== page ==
Editor’s note: Story updated at 3:16 PM with new comments gathered by reporter Howard Solomon.
While Mobilicity says it is reviewing Industry Canada’s decision to prevent its acquisition by incumbent Calgary-based carrier Telus Corp., Wind Mobile has extended an olive branch to the beleaguered firm.
In an interview at Toronto’s Telecom Summit, Lacavera said Wind is interested in talking again to Mobilicity about a merger. They have talked before but got nowhere.
“I think this re-opens the opportunities of a conversation with Mobilicity stakeholders. We’ve long maintained that the combination, or co-operation or partnership, with that fellow new entrant makes a lot of sense in order for us to go up against the big guys so I think this does set the stage for that.”
There have been a variety of reasons it hasn’t worked, he said, including differences in shareholders and investors, and both carriers wanted to run for a while separately. But “some sort of partnership with Mobilicity makes sense.”
Asked if Wind has the $350 million Telus says it’s willing to pay for Mobilicity, Lacavera said he isn’t familiar with the terms of the deal.
“We’re in the process of reviewing what Industry Canada announced,” says Mobilicity President Stewart Lyons in an e-mailed statement. “We’ll be speaking with Telus and other stakeholders and will have more to say in due course.”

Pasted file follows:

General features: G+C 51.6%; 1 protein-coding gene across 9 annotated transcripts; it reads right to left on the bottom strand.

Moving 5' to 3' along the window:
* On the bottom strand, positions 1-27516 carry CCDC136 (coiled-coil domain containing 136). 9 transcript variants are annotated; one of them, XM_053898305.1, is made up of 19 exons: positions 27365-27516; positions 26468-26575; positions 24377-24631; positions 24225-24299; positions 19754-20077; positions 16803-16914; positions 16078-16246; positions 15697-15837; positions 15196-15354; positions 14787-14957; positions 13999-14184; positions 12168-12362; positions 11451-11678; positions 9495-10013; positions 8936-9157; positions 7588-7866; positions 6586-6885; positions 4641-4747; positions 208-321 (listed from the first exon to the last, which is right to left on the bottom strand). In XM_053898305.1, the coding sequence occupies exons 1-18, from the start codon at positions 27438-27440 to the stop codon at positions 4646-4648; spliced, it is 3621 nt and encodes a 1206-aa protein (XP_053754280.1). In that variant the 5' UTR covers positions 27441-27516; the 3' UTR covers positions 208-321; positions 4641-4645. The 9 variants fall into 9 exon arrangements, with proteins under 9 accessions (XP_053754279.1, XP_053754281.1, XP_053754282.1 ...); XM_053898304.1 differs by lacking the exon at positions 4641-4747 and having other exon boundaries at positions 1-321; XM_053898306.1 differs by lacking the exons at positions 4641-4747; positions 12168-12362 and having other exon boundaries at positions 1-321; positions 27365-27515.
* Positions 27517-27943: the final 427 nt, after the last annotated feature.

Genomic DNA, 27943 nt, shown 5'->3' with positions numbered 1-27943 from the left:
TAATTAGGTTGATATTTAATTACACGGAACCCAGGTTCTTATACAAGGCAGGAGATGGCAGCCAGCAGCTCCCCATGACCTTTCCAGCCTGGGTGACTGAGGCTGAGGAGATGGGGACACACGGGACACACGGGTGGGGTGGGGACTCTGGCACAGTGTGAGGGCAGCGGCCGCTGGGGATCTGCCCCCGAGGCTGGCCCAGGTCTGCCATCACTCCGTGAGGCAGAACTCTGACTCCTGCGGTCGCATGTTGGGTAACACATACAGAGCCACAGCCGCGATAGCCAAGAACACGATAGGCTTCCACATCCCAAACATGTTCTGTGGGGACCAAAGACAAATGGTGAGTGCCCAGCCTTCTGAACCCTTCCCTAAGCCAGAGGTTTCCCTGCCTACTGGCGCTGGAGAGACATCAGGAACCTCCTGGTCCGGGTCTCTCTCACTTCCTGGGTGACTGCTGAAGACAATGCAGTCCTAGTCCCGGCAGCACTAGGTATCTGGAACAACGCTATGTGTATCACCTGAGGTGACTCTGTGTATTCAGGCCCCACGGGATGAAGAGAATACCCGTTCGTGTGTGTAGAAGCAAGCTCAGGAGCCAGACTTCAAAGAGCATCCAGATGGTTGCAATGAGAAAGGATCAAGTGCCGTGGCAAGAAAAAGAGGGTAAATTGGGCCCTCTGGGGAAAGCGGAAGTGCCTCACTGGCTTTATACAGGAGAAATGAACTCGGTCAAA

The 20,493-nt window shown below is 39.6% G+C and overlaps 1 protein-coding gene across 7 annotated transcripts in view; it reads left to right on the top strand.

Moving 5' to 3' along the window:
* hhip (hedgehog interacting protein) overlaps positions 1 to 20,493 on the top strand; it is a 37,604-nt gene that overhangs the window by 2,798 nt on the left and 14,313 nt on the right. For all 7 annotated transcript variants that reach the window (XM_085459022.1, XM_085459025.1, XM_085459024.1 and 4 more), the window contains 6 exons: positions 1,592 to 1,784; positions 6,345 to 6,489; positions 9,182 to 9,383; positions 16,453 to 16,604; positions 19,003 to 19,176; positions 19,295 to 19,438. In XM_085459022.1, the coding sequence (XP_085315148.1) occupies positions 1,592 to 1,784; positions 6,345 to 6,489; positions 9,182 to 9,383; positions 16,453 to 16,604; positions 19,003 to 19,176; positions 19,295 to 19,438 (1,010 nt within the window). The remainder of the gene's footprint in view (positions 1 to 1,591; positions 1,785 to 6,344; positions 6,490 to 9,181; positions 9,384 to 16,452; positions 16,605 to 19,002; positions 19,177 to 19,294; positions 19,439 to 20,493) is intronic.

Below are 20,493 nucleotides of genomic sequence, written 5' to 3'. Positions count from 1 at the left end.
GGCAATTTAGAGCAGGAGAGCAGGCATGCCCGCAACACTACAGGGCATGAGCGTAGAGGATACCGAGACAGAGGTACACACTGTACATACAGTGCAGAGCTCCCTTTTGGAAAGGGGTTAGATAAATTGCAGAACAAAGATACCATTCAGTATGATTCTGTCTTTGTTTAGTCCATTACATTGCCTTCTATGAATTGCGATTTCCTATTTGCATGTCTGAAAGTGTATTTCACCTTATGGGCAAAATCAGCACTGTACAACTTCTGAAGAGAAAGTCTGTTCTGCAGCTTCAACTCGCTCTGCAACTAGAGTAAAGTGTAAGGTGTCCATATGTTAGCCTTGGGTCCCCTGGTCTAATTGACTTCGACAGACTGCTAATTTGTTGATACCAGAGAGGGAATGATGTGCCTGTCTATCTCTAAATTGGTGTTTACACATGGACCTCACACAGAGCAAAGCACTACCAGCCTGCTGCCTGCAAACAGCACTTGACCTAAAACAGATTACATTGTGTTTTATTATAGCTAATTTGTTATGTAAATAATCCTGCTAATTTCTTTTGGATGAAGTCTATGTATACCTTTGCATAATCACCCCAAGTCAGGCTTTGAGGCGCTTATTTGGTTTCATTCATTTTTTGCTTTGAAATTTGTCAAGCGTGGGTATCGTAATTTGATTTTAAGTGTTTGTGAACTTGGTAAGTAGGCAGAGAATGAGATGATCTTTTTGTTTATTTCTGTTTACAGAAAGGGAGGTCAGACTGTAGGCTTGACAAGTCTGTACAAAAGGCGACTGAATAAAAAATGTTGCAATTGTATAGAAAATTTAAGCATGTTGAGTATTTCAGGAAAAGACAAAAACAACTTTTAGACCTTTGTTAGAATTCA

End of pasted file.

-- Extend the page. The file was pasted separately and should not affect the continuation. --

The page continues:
Industry Minister Christian Paradis said he will not approve Telus’ $380 million takeover of Mobilicity because it would see an incumbent gain ownership of wireless spectrum set aside to spur competition. That five-year moratorium that was set in the 2008 spectrum licence auction is nearly expired, but not quite.
Previously an Ontario Superior Court approved Telus’ acquisition plan of Data & Audio-Visual Enterprises Holdings Inc. (the parent company of Mobilicity). Mobilicity had said it is facing financial difficulties and could even go bankrupt if an acquisition deal does not go through.
Mobilicity’s acquisition would have meant another 250,000 paying subscribers for Telus and more spectrum to deliver its services with. In a statement, Telus described the decision as “unfortunate” and said Mobilicity’s consumers and debtholders “now face considerable uncertainty due to the pressing financial challgnes facing the company.”
All of the new entrants launched with the wireless spectrum licences won in 2008 are currently on the selling block, including Wind Mobile and Public Mobile. Other wireless spectrum licences, such as those won by Shaw and Videotron, have never been used to build out a network or sell wireless services.